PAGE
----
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Memorial continues to consult on journal subscriptions

Dec. 11, 2015

Memorial continues to consult on the review of journal holdings in its library system.

 Despite a 25 per cent increase in funding for journal subscriptions over the past five years, from $6 million to $7.5 million, the rising cost of journal subscriptions and the impact of the strengthening U.S. dollar have presented significant challenges to the planning process for the library. About 85 per cent of journal purchases are in U.S. dollars.

Memorial Libraries is continuing to analyze journal purchases to find cost savings where possible, while still maintaining journal subscriptions for those resources deemed essential by academic staff and students.  

The analysis includes a review of journal usage, and consultation with academic units that began in June 2015 and will continue into 2016.

As recently pointed out by CBC News, journal subscription has become increasingly profit driven and complex. Critical journals are often packaged with a group of less popular journals, forcing the university to pay for materials it doesn’t necessarily deem valuable. The current analysis includes examining journal packages and existing subscriptions to find cost savings where possible. This may include breaking bundles apart and buying back the significant journals.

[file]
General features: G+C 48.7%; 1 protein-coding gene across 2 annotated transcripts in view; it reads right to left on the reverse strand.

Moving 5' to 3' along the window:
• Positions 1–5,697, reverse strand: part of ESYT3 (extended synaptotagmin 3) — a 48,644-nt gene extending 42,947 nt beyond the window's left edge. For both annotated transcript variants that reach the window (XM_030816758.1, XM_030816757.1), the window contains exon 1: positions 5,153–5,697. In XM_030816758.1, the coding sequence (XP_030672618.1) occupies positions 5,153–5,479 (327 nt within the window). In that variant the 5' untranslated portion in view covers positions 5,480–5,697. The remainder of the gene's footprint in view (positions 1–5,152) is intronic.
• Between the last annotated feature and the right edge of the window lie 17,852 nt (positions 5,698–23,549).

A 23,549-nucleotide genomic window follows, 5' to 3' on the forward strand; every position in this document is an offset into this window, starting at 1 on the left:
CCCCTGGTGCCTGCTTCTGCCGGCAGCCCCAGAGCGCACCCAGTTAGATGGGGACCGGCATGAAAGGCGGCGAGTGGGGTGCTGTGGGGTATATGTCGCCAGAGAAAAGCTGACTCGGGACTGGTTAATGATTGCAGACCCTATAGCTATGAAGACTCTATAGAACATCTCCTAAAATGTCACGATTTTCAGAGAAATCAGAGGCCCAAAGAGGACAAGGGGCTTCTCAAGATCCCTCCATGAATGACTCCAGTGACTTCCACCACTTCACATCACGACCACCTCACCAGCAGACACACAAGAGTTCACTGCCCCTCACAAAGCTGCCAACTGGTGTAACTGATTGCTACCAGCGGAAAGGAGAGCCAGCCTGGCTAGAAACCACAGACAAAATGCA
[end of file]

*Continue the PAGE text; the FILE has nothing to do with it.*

Memorial currently holds about 80,000 journal subscriptions and is analyzing about 2,500 of those in its current review.

To view the library collections online, please visit here

At this point, no journals have been cancelled as a result of this review.

“Journals are integral to the core business of the university and we have no intention of undermining our teaching and research capacity,” said Dr. Noreen Golfman, provost and vice-president (academic).

Aside from analyzing current journal costs, the university is also exploring ways to protect itself from the shock of currency fluctuations; those discussions are ongoing.

Memorial continues to prioritize academic budgets over administrative spending.

The university budget, passed by the Board of Regents in July, included a one-time budget reduction of $1.3 million and an ongoing base budget reduction of $2.6 million for administrative units. Direct academic expenditures were exempt from cuts in July.

For more on university budget, please see here.